The Department of Homeland Security has not taken seriously the threat that a high-altitude detonation of a nuclear weapon could fry the nation's power grid, a physicist told lawmakers yesterday.
The Department of Homeland Security has not taken seriously the threat that high-altitude detonation of a nuclear weapon could fry the nation's power grid, a physicist told lawmakers yesterday.
Dr. Michael J. Frankel warned the Judiciary Subcommittee on Terrorism and Homeland Security that a terrorist organization or a rogue state could detonate a nuclear weapon either above the United States or close to its shores, creating an electromagnetic pulse attack that could severely damage the country's electronic infrastructure. Frankel is executive director of the EMP Commission, which was created in 2001 to study the national security threat an EMP attack could pose to the United States. While most of its work is classified, the commission has released two unclassified reports: one in 2004 (.pdf) and another in 2008 (.pdf).
"The EMP generated on the ground from such a high altitude detonation will not immediately damage a human being, indeed a person will not even feel it," he said. "But it will affect all of the electronic circuitry which surrounds and sustains him."
The 2008 EMP Commission report, however, expressed the threat in much stronger language. "Because of the ubiquitous dependence of U.S. society on the electrical power system, its vulnerability to an EMP attack, coupled with the EMP’s particular damage mechanisms, creates the possibility of long-term, catastrophic consequences," the report warns, noting "[s]hould significant parts of the electrical power infrastructure be lost for any substantial period of time, the Commission believes that the consequences are likely to be catastrophic, and many people may ultimately die for lack of the basic elements necessary to sustain life in dense urban and suburban communities."
The effects of an EMP event isn't theoretical, Frankel said. In 1962, the United States conducted a high-altitude nuclear test above Johnston Island , 825 miles southwest of Hawaii. Detonated 400 kilometers above the island, the resulting nuclear blast knocked out street lights across Hawaii and tripped circuit breakers, triggered burglar alarms, and damaged a telecommunications relay facility on the island of Kauai.
Some national security experts and analysts have used the commission's reports to argue Iran could use an EMP attack if it successfully acquires a nuclear bomb. "[I]f the Iranians were to detonate even a primitive nuclear warhead over the United States, it could send out an electromagnetic pulse (EMP) destroying the electric grid and electrical systems across a wide swath of U.S. territory," wrote former CIA Director R. James Woolsey and Rebeccah Heinrichs of the Foundation for the Defense of Democracies a few weeks ago in The Wall Street Journal.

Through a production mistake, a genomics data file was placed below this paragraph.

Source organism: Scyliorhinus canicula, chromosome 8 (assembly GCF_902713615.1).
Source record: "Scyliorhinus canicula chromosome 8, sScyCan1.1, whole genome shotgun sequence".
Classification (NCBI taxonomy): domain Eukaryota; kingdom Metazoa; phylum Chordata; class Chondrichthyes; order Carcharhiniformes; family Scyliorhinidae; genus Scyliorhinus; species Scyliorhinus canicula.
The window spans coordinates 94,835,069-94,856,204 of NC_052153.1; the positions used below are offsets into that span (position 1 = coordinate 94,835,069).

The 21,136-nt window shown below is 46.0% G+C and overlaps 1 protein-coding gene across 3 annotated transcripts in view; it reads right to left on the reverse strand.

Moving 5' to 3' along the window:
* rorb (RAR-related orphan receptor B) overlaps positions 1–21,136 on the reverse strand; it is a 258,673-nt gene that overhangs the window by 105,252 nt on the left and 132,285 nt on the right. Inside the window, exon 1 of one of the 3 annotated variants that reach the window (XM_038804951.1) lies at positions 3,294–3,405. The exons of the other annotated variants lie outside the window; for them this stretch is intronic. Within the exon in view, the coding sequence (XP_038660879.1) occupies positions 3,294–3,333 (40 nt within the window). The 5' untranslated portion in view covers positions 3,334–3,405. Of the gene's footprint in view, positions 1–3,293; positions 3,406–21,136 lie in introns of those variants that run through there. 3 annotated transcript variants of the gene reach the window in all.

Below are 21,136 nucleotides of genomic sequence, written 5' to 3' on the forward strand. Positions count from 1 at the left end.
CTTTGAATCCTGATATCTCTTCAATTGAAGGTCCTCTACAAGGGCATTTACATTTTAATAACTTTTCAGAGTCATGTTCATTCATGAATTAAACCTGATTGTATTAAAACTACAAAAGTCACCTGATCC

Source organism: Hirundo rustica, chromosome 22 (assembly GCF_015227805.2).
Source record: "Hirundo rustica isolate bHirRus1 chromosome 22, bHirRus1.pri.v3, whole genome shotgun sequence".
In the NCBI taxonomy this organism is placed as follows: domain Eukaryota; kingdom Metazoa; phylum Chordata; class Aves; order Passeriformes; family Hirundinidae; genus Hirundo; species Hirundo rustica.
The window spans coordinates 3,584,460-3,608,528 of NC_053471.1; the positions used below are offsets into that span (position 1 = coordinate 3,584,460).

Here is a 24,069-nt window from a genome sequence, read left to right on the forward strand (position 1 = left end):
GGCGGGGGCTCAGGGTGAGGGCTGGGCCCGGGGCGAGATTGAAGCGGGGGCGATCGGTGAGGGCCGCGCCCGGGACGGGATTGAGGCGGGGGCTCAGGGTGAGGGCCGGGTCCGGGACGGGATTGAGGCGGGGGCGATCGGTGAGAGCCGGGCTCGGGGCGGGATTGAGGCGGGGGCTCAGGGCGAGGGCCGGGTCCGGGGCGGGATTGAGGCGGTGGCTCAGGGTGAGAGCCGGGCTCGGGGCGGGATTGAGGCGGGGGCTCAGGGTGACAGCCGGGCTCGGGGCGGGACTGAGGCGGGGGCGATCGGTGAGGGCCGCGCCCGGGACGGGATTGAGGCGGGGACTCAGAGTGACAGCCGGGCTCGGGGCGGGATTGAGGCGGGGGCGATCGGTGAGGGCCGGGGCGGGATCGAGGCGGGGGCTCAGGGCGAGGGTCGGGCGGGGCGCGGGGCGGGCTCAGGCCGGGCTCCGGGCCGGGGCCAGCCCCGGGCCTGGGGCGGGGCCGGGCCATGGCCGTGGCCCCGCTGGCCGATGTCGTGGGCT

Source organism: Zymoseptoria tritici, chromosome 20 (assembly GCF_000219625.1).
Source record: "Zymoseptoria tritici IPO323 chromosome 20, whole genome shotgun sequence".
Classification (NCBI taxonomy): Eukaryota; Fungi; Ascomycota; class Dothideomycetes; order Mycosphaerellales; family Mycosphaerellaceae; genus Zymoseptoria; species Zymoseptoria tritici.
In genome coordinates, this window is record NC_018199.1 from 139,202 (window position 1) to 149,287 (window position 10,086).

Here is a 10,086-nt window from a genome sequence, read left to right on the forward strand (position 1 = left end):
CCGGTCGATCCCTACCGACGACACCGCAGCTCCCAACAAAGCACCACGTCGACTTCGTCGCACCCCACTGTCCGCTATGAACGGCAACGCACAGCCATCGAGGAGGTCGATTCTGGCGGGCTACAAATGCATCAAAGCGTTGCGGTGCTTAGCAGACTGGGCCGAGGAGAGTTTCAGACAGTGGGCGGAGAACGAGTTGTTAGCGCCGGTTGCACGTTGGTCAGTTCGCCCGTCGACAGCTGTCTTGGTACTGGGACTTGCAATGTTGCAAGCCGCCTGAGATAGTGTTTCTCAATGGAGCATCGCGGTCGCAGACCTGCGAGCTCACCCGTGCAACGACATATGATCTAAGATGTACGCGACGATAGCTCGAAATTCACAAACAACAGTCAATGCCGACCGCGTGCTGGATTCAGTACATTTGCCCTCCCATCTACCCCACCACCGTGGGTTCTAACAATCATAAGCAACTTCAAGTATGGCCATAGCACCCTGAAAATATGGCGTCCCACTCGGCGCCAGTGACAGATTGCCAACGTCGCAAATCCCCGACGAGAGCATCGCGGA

Other scientists and journalists, however, have expressed strong skepticism to the threat of an EMP attack carried out by terrorists or rogue states. "The vulnerability of some of our infrastructure to nuclear EMP is real; however, the threat is overblown ," argued Yousaf Butt, a staff scientist at the Center for Astrophysics at Harvard University, in a two-part series for The Space Review early this year. (The article elicited this rebuttal from two staff members of the EMP Commission.)
Frankel believes DHS has the expertise in-house to tackle EMP preparedness but needs a Senate-confirmed leader to lead the charge. Already DHS has taken action against a nuclear terrorist attack scenarios but continues to ignore the threat of an EMP attack, he said, even though the commission provided the department with 75 unclassified recommendations to mitigate vulnerabilities and promote resiliency in U.S. critical infrastructures.
"It seems odd to us that a component of the nuclear problem is simply being ignored," Frankel said. "The EMP mode of attack doesn't require the smuggling in with all the dangers that is required. It doesn't require very accurate aim, you just need to toss the thing up there more or less."
In response to Frankel's testimony, Sen. Jon Kyl (R-AZ) challenged the White House's WMD preparedness efforts, stating "the depth of that commitment is highly questionable because there doesn't seem to be the commander's intent flowing down in sufficient robustness that everyone else gets the message."
"Protection of the nation's critical infrastructures from an EMP threat is both feasible and well within the nation's means and resources to accomplish," Frankel said.
But the most probable EMP event will not come from either terrorists or rogue states, but from the sun, noted Col. Randal Larsen, executive director of the Commission on the Prevention of Weapons of Mass Destruction Proliferation and Terrorism. Magnetic storms on the sun and the solar flares they generate episodically threaten astronauts and satellites, but in severe cases can affect electrical infrastructure on earth. An 1859 event shorted out telegraph wires and generated auroras seen as far south as Havana, according to NASA.
"The most likely EMP threat to America is from that thermo-nuclear weapon out there at 93 million miles," Larsen said, "we know that's going to happen."
On Sunday, NASA documented a coronal mass ejection—or massive solar flare (video below)—on the sun's surface, which shot "a wall of ionized atoms directly at Earth" that hit earth on Tuesday, reported FOXNews.com. The solar eruption, however, was not strong enough to do any damage to electronics on earth.
Regardless of whether an high-altitude nuke attack is probable, Larsen noted, preparing the nation to withstand an EMP event will protect the country from either a man-made or a solar event.
♦ Photo by JustinLowery.com/Flickr